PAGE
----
Asians in Western Drama

Western traders have been accredited for the appearance of the Asian characters in western drama. The provided support for this statement is the examples of the production “MISS SIAGON”, “Pacific Overtures”, and “Yellow Face”. All three are the Asian influenced musicals and are the supportive assistance for the opening statement of my paper. I will have a brief look to highlight the role of the western trade and the appearance of Asian character in its very essence in every of the above mentioned plays while drawing inter textual and intra textual comparisons.

Miss Saigon is a tragic tale and reveals us the doomed romance of an Asian woman who was surely abandoned by her American lover. Asian woman symbolizes here the tragedy of the fate which often haunts Asian female characters by the dazzling attire of the western characters landing on their land. It also stands for winning the sympathy of the audience at the end and historically revives the tradition where Asians have always been down trodden by the western footsteps. It was a typical exploitation which led a Vietnamese bar girl falling in love with an American and opening the doors of herself dignity to him. Asian history is repellent with such examples and incidents happening during war as like the atmosphere of “Miss Saigon”.

Kim, who though failed to win the title of “Miss Saigon”, yet was the real charm who won the heart of Chris. It was not but the fear of every Vietnamese to leave Saigon before it falls and leave with the winning raffle. Kim being an orphan reaches at the Engineer’s club to earn the livelihood. It was sheer her innocence that moved Chris and he let the poor Asian girl to engross in his love. The very words “Sun and Moon” are the symbols of how far and distant lands residential have come across like the two creations at the sky. One brightens the day like the dazzling American Chris and is begged by every prostitute at the club.

The portrayal of Kim is very typical of Asian characters that wish and dream of new western life free of fears of being caught up and prisoner or being lost in War’s horrors. Kim stands for the ardent urge of finding peace and serenity in life. Kim’s tragic tale turns when Chris is in the premises of American embassy and the gates outside are closed.

Kim’s son Tam, a three years child is a symbol of lost identity being an off spring of American father whose no news is heard over years. The writer is very specific in mentioning Tam having an American father who is lost in new life with his new life.

It is very kind of the writer that his pen took side of Kim a poor Asian girl which is very unusual of western playwrights who have always been introducing their Asian characters mere as symbols of disgust and the race prejudice. Therefore “Miss Saigon” is remarkably known in the changing history of depiction and narratives.

Claude Michel has portrayed the character of “Kim” in reverse of the western tradition where Asians were taken to show the vivid contrast of the western modernization with the Asian ignorance. Michel also went a step ahead and did not only focus on the struggling efforts of poor Asians to make their lives better but also touched upon the rich tradition of their folk and culture through music and lyrics. Engineer’s club in general and Kim in particular is the sect who thrives and longs for a better life and spends whole youth in building their castles in air. Therefore they are easily deceived and sacrifice their whole life in nurturing a simple pledge.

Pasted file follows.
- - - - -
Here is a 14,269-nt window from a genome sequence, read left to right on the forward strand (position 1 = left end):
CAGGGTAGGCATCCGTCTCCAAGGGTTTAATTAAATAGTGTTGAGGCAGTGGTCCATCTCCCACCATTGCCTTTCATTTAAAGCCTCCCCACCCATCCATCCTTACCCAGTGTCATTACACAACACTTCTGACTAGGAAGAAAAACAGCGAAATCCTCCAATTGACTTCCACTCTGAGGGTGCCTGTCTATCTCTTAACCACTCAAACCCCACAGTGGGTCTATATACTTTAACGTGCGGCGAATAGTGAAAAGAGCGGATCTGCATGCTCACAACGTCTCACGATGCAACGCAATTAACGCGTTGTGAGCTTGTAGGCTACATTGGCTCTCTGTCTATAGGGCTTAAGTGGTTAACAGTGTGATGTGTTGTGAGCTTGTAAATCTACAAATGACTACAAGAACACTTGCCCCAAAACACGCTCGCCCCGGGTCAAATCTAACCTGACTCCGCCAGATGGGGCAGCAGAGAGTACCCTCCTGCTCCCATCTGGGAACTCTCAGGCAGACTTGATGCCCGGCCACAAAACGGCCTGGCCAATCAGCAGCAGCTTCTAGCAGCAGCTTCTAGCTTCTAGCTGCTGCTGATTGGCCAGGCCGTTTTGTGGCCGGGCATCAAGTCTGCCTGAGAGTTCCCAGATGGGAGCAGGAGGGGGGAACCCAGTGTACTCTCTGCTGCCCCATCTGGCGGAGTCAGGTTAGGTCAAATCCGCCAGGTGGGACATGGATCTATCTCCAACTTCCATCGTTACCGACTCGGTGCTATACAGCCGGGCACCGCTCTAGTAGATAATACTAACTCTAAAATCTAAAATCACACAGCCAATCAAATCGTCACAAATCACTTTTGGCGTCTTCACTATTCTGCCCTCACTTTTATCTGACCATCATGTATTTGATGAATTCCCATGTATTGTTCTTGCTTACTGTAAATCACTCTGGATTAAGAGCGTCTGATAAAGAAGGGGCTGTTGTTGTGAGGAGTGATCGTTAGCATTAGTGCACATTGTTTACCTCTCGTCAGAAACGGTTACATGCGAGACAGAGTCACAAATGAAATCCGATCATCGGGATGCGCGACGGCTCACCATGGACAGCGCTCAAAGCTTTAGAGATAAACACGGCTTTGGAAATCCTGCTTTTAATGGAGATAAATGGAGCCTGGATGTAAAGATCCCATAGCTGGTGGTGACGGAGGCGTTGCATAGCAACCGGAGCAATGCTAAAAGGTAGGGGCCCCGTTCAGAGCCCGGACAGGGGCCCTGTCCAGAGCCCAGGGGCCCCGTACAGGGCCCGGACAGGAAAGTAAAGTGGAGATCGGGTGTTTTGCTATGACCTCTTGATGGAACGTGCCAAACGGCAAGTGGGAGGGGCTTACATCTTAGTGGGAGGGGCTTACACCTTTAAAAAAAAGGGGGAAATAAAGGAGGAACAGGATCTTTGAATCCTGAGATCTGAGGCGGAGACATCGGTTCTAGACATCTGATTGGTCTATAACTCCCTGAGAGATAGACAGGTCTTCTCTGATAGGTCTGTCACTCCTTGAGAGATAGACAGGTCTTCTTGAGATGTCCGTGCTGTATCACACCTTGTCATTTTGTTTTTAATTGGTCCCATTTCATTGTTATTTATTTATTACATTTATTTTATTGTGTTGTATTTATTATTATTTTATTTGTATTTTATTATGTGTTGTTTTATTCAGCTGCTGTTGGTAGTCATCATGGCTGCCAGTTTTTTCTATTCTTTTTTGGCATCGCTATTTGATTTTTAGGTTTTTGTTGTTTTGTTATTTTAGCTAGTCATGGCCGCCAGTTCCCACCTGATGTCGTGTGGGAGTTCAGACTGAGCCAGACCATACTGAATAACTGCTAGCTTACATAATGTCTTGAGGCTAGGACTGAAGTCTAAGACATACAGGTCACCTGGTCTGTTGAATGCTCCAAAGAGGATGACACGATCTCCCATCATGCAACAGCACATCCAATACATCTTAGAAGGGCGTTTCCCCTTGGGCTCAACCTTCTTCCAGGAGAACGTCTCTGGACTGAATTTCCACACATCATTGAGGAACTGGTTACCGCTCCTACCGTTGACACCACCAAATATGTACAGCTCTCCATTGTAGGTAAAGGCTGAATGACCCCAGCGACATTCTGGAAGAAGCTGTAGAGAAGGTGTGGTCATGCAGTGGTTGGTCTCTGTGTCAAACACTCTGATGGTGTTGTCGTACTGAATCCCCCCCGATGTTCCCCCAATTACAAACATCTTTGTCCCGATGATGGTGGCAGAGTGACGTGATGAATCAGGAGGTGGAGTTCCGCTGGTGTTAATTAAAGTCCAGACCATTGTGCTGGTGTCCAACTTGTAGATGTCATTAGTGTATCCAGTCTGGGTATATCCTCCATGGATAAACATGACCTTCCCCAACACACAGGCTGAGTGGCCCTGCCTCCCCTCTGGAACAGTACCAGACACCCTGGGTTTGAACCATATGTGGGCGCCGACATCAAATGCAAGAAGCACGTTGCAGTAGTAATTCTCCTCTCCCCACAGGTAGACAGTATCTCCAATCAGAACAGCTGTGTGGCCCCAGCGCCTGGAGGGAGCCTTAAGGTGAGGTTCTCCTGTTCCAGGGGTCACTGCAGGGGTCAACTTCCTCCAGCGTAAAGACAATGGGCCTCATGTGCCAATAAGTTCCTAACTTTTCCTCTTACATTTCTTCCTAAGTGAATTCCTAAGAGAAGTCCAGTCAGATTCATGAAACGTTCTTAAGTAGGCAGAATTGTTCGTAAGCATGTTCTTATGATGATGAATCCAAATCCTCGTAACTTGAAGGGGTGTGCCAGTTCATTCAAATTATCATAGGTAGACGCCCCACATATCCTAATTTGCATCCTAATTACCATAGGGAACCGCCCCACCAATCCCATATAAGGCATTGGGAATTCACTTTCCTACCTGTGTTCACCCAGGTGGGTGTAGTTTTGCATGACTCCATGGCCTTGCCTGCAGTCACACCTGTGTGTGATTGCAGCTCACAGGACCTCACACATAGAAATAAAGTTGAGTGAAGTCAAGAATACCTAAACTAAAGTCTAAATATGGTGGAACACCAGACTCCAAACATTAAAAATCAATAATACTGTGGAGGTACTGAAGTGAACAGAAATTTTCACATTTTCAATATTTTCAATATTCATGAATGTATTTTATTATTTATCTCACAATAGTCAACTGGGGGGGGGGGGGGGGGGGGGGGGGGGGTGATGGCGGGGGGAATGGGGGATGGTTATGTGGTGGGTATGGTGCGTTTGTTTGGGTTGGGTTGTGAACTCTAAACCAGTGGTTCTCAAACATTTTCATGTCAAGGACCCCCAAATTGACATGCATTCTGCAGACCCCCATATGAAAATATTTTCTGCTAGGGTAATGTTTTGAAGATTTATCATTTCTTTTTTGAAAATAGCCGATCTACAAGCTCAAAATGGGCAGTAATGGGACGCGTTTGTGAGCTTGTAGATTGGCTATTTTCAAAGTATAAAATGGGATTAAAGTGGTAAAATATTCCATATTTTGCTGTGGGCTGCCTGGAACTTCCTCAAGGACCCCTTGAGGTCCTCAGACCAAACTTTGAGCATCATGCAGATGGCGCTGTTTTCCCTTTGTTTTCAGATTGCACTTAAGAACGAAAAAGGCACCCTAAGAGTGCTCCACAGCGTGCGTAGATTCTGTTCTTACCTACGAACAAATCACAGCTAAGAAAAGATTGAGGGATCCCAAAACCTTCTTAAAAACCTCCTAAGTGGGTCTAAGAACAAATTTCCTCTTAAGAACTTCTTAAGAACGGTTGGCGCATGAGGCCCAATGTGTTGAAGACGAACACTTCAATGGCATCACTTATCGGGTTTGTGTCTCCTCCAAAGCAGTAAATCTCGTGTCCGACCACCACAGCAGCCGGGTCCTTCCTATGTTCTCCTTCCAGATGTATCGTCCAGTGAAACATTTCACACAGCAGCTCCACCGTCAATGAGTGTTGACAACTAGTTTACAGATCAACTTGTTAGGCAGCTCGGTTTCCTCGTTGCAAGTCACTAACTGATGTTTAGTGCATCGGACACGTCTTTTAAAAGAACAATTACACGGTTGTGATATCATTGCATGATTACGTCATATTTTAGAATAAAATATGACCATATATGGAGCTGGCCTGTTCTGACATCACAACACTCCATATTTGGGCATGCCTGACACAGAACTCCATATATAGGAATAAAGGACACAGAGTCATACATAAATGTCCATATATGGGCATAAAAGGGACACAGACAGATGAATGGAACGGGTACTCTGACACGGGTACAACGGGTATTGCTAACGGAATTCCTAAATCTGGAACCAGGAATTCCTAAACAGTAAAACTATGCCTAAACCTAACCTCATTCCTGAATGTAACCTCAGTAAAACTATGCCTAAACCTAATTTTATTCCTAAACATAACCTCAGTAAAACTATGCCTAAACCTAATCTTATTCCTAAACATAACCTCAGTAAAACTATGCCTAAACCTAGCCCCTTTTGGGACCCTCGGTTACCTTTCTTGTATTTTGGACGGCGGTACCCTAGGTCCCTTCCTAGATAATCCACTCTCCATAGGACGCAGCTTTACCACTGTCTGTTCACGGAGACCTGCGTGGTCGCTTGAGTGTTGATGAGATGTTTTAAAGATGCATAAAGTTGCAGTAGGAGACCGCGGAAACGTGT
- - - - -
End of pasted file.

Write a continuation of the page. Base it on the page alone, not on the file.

“Pacific Overtures” resembles with “Miss Saigon” in the sense that the play brought the same theme of secluded nation here. Asian art has been revived through the musical in the way Japanese have reacted to the American decision of establishing a “floated kingdom”. The way the Japanese went for their self defense and made Americans plan a big failure apparently brings audience to give applause for the Asian appearance who can go to the last extent for holding up their identity and bidding the westerns away from their land. This is very unusual of the stereotypical appearance of the Asian souls in the western plays where audience assumes any Asian found in the play, longing to be a part of the western land and getting ready to sell everything for having the dream land life that the Western world seems to bring. Pacific Overtures is a big revival which has brought back a sense of dignity, respect and self consolidation to the Asian land. The horrified Americans come back with the camouflaged strategies for exploiting the ever thirsty Asians and brought them ultimately to the point of having their own axe to grind.

In the consecutive series of tragic and funny vignettes, we find the same Asian people adopting their own ways and rising from the medieval civilization, travelling and jumping through the long yards of poverty to the crown of the world power.

The use of the western lyrics in the Japanese version brings a beautiful and artistic blend of Asian art embedded in the tapestry of the western plays. “Someone in a Tree” is the best example revealing the negotiation between Japanese and an American; indeed it is symbolically a conversation between a milestone and a ladder, between the glowing present and the ignorant past making a stone foundation for historic art. The story is long but I have to end this write up. Therefore, I promise my readers to write a second part of my tale.

By: Ammarah Khan


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